Calls for Welsh secondary school in Merthyr Tydfil
A committee has found that if primary school age Welsh targets are to be met, Merthyr Tydfil will need a Welsh language secondary school.
The report considered by the council’s Education Committee, concluded that if the government’s targets for teaching Welsh were met, more than 600 pupils from Merthyr Tydfil would require Welsh medium secondary education by September 2035.
This number would rise to more than 750 pupils by 2039.
The report said these figures would be enough to sustain a Welsh medium secondary school in Merthyr Tydfil.
Merthyr Tydfil currently has two Welsh medium primary schools, Ysgol Rhyd Y Grug in Aberfan and Ysgol Santes Tudful in Twynyrodyn.
Welsh medium pupils are expected to rise
But there are no Welsh language secondary schools and around 400 pupils travel to Ysgol Rhydywaun in Hirwaun in Rhondda Cynon Taf and Ysgol Cwm Rhymni in Caerphilly.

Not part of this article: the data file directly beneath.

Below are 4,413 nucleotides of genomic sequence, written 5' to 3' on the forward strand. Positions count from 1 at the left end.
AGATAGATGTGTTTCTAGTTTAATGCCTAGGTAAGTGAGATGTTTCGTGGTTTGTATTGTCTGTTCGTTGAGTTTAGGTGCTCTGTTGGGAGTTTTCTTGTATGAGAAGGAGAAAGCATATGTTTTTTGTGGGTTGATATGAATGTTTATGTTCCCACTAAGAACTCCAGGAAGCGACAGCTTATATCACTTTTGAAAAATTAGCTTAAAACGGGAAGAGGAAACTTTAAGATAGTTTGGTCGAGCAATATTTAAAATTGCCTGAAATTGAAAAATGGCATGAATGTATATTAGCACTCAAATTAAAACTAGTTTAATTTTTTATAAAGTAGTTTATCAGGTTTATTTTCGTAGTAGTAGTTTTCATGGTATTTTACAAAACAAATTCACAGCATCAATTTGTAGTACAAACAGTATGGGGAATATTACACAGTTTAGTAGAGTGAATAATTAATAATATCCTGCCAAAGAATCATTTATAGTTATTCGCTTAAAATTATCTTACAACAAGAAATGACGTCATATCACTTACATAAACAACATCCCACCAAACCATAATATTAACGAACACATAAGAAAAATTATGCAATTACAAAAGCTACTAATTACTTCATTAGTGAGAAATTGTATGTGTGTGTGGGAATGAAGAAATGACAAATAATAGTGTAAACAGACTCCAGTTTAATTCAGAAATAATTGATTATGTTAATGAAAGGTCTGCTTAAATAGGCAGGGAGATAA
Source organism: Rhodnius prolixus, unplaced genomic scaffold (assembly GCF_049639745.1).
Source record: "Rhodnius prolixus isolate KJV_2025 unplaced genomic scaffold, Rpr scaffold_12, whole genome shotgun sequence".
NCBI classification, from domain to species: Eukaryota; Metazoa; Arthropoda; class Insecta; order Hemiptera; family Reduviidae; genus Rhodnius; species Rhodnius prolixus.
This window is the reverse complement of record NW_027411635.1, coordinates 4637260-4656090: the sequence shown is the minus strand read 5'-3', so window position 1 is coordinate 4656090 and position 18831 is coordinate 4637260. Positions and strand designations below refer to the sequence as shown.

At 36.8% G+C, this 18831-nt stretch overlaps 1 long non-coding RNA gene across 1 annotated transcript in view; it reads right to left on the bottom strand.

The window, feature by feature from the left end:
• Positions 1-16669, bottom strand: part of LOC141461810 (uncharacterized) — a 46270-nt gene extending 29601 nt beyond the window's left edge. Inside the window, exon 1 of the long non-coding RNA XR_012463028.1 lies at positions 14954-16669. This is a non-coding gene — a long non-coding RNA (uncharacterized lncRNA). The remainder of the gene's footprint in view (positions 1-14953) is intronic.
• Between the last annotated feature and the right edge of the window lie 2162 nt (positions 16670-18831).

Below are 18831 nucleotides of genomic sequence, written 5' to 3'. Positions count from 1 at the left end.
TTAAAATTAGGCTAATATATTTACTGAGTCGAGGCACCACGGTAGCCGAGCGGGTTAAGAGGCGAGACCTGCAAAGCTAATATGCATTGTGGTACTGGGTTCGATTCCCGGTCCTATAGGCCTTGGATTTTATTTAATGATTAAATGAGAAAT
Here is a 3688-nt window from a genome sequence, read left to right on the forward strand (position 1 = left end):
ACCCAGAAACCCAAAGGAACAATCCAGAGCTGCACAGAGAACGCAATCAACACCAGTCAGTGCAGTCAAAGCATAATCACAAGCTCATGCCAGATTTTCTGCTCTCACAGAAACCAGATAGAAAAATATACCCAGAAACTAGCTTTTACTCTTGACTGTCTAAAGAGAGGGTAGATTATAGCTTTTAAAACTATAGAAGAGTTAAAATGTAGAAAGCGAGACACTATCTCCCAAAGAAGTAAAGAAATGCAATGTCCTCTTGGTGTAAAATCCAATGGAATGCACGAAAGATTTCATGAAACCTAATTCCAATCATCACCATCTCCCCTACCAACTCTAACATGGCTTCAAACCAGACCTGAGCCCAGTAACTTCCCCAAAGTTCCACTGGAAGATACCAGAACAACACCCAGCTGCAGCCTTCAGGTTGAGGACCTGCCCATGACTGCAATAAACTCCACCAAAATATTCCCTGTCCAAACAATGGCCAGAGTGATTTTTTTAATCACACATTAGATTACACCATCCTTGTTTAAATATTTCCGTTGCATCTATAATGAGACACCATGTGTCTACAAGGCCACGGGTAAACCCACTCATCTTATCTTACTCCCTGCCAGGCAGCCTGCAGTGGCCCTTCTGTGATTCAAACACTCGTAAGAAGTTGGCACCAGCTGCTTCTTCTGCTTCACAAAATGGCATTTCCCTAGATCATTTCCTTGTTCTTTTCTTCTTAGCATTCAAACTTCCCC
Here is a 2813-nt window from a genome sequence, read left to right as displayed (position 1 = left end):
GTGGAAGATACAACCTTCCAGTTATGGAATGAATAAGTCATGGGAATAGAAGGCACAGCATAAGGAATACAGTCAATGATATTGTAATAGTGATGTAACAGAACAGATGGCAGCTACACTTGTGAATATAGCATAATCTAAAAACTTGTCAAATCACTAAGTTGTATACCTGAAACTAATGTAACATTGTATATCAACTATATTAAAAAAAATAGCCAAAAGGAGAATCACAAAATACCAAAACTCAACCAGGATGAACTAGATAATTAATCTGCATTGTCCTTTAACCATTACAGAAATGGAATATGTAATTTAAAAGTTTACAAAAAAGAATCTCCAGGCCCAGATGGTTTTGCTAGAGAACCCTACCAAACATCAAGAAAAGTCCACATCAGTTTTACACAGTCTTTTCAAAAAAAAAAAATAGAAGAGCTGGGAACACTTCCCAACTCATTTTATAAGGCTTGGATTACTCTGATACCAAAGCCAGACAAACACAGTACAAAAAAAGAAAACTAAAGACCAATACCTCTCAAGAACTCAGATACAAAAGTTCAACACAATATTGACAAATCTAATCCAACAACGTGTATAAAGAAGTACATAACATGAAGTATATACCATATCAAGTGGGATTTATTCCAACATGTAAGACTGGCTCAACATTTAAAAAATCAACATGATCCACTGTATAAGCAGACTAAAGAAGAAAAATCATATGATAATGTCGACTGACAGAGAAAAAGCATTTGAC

This number is expected to increase over the next five years.
Councillor Jamie Scriven said: “If we have a Welsh medium secondary school, I’m sure that there would be an impact on the figures of primary pupil numbers.
“The use of the language is a habit and is similar to voting as in if young people aren’t doing it by the time they’re 18, they’re less likely to do it for the rest of their lives.”
Councillor Scriven went on to explain that it’s not just about hitting the target, it’s about embedding the Welsh language in the culture of the people of Merthyr Tydfil.
Another co-opted member of the committee Lis McClean said: “I think that we have a chance to change people’s perceptions of Merthyr by really grasping this opportunity.
“We need to remember that it is just as important to make sure that we are integrating Welsh language into the English schools too.”
“There is money out there that’s going to be spent on Welsh education in Wales and we need to make sure that it’s spent in Merthyr.”
The work of Pen y Dre secondary school in Merthyr Tydfil was praised for winning Eisteddfod awards after integrating bilingualism.
Fellow committee member Councillor Anna Williams-Price said the current financial pressures are a threat to all council and public services but it’s a challenge they must rise to.
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